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When visions collide

By Staff | Mar 21, 2012

-Farm News photo by Darcy Dougherty Maulsby Bruce Vincent, second from right, visited with Sioux Central FFA Chapter members and others who attended the Iowa Soybean Association’s recent meeting in Storm Lake. He offered tips about sharing the truth about modern production agriculture to counter the misinformation and pseudo-science that too often portray America’s farmers as villains.

By Darcy Dougherty Maulsby

Farm News staff writer

Storm Lake- There’s a fine line between environmental sensitivity and environmental insanity, and Americans keep crossing it, said a Montana logger who is urging Iowa farmers to address this collision of visions head on.

“Rural areas are the last, best parts of our country, and the public wants to protect them,” said Bruce Vincent, 56, a third-generation Montana logger who shared tips on speaking up for agriculture with more than 100 audience members during a recent Iowa Soybean Association meeting in Storm Lake. “I don’t begrudge their desire, but there’s a fatal flaw in their vision.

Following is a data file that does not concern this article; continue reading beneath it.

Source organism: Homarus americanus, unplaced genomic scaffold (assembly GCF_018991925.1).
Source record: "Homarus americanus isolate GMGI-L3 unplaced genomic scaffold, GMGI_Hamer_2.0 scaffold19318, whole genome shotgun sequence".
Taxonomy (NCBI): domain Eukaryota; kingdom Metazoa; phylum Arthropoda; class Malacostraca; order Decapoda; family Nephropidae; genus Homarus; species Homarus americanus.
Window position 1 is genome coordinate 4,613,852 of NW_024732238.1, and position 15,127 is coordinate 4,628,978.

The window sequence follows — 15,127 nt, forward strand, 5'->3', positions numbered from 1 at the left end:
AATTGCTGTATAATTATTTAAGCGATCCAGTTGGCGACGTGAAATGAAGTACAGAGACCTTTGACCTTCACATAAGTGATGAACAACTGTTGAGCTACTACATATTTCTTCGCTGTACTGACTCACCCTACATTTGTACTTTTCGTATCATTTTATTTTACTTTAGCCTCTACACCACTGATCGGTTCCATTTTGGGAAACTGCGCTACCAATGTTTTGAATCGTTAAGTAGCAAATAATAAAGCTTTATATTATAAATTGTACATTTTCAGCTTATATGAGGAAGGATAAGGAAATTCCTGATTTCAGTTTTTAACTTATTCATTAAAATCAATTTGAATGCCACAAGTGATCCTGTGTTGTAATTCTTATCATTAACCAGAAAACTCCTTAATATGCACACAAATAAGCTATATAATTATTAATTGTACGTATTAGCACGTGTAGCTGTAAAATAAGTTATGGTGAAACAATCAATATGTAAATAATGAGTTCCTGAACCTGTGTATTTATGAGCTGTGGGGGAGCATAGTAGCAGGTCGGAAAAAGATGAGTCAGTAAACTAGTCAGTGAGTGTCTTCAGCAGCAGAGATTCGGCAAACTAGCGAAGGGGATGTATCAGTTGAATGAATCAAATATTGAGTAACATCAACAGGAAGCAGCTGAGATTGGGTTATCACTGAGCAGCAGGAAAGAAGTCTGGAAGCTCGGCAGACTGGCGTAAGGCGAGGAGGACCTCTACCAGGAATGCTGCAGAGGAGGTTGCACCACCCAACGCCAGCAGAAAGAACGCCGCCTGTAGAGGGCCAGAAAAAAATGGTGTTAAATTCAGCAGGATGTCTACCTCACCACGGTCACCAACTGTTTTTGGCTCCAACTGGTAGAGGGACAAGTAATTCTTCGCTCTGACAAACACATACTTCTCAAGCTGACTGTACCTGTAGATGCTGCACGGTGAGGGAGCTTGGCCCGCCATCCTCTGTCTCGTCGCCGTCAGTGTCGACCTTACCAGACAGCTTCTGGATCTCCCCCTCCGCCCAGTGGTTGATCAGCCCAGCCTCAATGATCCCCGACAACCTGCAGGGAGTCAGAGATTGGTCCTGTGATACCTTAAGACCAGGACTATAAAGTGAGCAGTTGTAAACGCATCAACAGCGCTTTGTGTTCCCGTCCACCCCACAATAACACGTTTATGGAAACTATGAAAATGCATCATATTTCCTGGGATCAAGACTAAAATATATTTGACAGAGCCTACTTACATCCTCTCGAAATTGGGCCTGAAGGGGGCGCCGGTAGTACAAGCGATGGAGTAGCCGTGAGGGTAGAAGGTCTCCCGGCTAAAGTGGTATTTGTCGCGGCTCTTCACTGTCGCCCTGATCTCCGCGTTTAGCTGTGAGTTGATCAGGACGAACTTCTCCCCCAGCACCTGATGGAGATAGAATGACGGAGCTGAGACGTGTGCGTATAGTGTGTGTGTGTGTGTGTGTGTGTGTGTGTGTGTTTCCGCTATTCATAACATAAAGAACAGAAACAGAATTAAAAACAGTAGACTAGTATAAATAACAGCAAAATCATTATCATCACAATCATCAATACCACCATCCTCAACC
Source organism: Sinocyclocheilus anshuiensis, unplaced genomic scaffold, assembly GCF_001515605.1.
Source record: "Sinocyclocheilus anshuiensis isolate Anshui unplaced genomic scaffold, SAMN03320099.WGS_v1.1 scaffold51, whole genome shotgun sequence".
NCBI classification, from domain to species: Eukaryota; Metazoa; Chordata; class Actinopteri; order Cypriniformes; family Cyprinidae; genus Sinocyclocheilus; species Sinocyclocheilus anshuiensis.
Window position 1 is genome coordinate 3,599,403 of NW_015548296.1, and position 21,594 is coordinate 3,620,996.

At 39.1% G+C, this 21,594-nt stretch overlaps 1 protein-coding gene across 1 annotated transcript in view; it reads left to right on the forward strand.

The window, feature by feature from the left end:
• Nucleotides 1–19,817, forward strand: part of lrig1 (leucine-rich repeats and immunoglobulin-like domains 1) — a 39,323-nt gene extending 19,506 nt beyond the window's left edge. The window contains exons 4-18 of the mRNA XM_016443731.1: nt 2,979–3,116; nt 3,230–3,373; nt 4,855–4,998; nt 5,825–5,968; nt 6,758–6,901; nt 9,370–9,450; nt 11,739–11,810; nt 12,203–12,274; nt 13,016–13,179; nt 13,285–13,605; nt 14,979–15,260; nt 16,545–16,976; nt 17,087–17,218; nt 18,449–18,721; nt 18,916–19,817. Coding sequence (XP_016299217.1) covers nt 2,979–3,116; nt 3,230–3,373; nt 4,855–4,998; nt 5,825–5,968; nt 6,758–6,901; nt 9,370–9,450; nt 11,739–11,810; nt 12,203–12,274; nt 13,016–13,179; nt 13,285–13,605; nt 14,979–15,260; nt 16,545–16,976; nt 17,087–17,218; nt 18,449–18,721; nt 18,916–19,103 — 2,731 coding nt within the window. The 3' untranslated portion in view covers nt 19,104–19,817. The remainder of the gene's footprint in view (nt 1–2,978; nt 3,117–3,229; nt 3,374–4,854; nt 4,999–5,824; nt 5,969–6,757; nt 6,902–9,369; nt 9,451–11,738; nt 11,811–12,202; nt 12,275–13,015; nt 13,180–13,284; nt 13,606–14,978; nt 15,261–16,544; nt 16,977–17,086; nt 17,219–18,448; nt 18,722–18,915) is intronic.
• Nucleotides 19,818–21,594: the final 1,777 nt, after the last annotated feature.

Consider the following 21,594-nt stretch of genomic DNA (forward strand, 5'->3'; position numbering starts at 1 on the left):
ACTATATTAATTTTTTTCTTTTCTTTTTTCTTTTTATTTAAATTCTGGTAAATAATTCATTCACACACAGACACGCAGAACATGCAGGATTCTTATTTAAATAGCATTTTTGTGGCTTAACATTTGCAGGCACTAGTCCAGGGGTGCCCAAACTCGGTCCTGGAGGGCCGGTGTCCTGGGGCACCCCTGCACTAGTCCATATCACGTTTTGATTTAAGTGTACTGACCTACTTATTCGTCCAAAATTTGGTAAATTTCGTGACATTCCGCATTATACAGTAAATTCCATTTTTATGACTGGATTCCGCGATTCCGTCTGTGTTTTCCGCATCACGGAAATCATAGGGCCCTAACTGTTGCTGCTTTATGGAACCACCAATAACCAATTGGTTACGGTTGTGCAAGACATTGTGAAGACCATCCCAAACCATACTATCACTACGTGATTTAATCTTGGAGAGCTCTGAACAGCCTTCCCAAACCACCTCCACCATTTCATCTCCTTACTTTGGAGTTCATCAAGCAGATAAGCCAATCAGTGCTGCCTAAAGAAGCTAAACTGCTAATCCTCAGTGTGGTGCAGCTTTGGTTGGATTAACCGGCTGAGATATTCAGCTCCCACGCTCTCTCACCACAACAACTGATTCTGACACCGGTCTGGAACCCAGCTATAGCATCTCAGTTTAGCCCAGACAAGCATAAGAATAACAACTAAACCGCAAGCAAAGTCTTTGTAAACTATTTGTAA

“There’s no provision for rural people, and policies are protecting us to death.”

There’s a fine line between environmental sensitivity and environmental insanity, said Bruce Vincent, a third-generation logger from Libby, Mont., who shared tips on speaking up for agriculture during a recent meeting in Storm Lake hosted by the Iowa Soybean Association.

This message first hit home in Vincent’s hometown of Libby, Mont., he said, during the late 1980s when the grizzly bears of northwest Montana came under the federal Endangered Species Act.